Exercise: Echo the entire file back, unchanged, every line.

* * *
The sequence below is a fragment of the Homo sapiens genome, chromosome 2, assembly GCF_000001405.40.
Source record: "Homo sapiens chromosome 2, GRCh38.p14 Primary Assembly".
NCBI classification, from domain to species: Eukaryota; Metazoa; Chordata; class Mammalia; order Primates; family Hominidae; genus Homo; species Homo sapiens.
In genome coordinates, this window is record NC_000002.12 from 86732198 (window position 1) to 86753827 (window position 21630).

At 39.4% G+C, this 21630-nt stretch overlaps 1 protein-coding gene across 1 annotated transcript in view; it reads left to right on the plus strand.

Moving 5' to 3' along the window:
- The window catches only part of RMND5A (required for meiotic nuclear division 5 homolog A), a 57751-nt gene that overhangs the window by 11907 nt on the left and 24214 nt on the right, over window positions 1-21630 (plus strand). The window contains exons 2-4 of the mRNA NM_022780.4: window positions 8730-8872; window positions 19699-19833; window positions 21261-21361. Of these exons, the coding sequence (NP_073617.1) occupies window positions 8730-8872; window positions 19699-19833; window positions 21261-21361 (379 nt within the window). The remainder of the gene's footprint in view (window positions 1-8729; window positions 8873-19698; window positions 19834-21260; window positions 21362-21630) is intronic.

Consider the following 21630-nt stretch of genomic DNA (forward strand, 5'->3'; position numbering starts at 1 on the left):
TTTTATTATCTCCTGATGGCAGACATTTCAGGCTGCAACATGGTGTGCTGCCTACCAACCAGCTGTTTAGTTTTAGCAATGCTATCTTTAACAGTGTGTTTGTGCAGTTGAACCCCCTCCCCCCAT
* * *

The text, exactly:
The sequence below is a fragment of the Homo sapiens genome, chromosome 2, assembly GCF_000001405.40.
Source record: "Homo sapiens chromosome 2, GRCh38.p14 Primary Assembly".
NCBI classification, from domain to species: Eukaryota; Metazoa; Chordata; class Mammalia; order Primates; family Hominidae; genus Homo; species Homo sapiens.
In genome coordinates, this window is record NC_000002.12 from 86732198 (window position 1) to 86753827 (window position 21630).

At 39.4% G+C, this 21630-nt stretch overlaps 1 protein-coding gene across 1 annotated transcript in view; it reads left to right on the plus strand.

Moving 5' to 3' along the window:
- The window catches only part of RMND5A (required for meiotic nuclear division 5 homolog A), a 57751-nt gene that overhangs the window by 11907 nt on the left and 24214 nt on the right, over window positions 1-21630 (plus strand). The window contains exons 2-4 of the mRNA NM_022780.4: window positions 8730-8872; window positions 19699-19833; window positions 21261-21361. Of these exons, the coding sequence (NP_073617.1) occupies window positions 8730-8872; window positions 19699-19833; window positions 21261-21361 (379 nt within the window). The remainder of the gene's footprint in view (window positions 1-8729; window positions 8873-19698; window positions 19834-21260; window positions 21362-21630) is intronic.

Consider the following 21630-nt stretch of genomic DNA (forward strand, 5'->3'; position numbering starts at 1 on the left):
TTTTATTATCTCCTGATGGCAGACATTTCAGGCTGCAACATGGTGTGCTGCCTACCAACCAGCTGTTTAGTTTTAGCAATGCTATCTTTAACAGTGTGTTTGTGCAGTTGAACCCCCTCCCCCCAT